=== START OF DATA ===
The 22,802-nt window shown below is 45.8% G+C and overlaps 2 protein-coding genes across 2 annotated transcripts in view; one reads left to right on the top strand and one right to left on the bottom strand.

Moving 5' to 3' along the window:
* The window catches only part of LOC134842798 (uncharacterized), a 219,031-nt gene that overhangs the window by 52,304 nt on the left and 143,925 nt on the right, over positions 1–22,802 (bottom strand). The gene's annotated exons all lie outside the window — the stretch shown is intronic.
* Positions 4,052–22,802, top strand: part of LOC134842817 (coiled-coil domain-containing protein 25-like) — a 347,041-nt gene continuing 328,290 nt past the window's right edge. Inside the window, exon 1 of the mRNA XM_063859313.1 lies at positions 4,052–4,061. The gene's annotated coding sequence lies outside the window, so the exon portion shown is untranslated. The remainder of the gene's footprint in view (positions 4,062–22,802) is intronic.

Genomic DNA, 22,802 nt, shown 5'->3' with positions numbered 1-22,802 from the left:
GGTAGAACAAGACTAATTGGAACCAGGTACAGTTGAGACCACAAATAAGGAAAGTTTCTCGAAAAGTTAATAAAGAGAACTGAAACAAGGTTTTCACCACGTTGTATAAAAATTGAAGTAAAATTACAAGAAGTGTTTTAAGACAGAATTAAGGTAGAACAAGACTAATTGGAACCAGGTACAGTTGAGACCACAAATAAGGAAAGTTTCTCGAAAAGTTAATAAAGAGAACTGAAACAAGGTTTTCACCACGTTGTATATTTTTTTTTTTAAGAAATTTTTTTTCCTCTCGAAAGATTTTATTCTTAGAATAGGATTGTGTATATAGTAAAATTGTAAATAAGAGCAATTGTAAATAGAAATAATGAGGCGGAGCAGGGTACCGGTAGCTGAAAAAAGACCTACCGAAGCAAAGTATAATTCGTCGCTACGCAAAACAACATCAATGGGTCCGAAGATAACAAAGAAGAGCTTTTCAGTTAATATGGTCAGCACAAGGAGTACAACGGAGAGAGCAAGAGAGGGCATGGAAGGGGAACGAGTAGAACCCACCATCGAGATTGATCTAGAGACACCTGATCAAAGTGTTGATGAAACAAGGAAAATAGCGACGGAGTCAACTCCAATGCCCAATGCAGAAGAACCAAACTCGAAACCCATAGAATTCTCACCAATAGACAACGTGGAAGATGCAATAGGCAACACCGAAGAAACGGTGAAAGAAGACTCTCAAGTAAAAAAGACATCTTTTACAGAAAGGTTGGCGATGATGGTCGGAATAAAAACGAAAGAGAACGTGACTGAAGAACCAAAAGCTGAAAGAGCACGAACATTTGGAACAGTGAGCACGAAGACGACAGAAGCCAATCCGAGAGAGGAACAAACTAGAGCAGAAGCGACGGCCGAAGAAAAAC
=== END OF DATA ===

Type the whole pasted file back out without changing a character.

The 22,802-nt window shown below is 45.8% G+C and overlaps 2 protein-coding genes across 2 annotated transcripts in view; one reads left to right on the top strand and one right to left on the bottom strand.

Moving 5' to 3' along the window:
* The window catches only part of LOC134842798 (uncharacterized), a 219,031-nt gene that overhangs the window by 52,304 nt on the left and 143,925 nt on the right, over positions 1–22,802 (bottom strand). The gene's annotated exons all lie outside the window — the stretch shown is intronic.
* Positions 4,052–22,802, top strand: part of LOC134842817 (coiled-coil domain-containing protein 25-like) — a 347,041-nt gene continuing 328,290 nt past the window's right edge. Inside the window, exon 1 of the mRNA XM_063859313.1 lies at positions 4,052–4,061. The gene's annotated coding sequence lies outside the window, so the exon portion shown is untranslated. The remainder of the gene's footprint in view (positions 4,062–22,802) is intronic.

Genomic DNA, 22,802 nt, shown 5'->3' with positions numbered 1-22,802 from the left:
GGTAGAACAAGACTAATTGGAACCAGGTACAGTTGAGACCACAAATAAGGAAAGTTTCTCGAAAAGTTAATAAAGAGAACTGAAACAAGGTTTTCACCACGTTGTATAAAAATTGAAGTAAAATTACAAGAAGTGTTTTAAGACAGAATTAAGGTAGAACAAGACTAATTGGAACCAGGTACAGTTGAGACCACAAATAAGGAAAGTTTCTCGAAAAGTTAATAAAGAGAACTGAAACAAGGTTTTCACCACGTTGTATATTTTTTTTTTTAAGAAATTTTTTTTCCTCTCGAAAGATTTTATTCTTAGAATAGGATTGTGTATATAGTAAAATTGTAAATAAGAGCAATTGTAAATAGAAATAATGAGGCGGAGCAGGGTACCGGTAGCTGAAAAAAGACCTACCGAAGCAAAGTATAATTCGTCGCTACGCAAAACAACATCAATGGGTCCGAAGATAACAAAGAAGAGCTTTTCAGTTAATATGGTCAGCACAAGGAGTACAACGGAGAGAGCAAGAGAGGGCATGGAAGGGGAACGAGTAGAACCCACCATCGAGATTGATCTAGAGACACCTGATCAAAGTGTTGATGAAACAAGGAAAATAGCGACGGAGTCAACTCCAATGCCCAATGCAGAAGAACCAAACTCGAAACCCATAGAATTCTCACCAATAGACAACGTGGAAGATGCAATAGGCAACACCGAAGAAACGGTGAAAGAAGACTCTCAAGTAAAAAAGACATCTTTTACAGAAAGGTTGGCGATGATGGTCGGAATAAAAACGAAAGAGAACGTGACTGAAGAACCAAAAGCTGAAAGAGCACGAACATTTGGAACAGTGAGCACGAAGACGACAGAAGCCAATCCGAGAGAGGAACAAACTAGAGCAGAAGCGACGGCCGAAGAAAAAC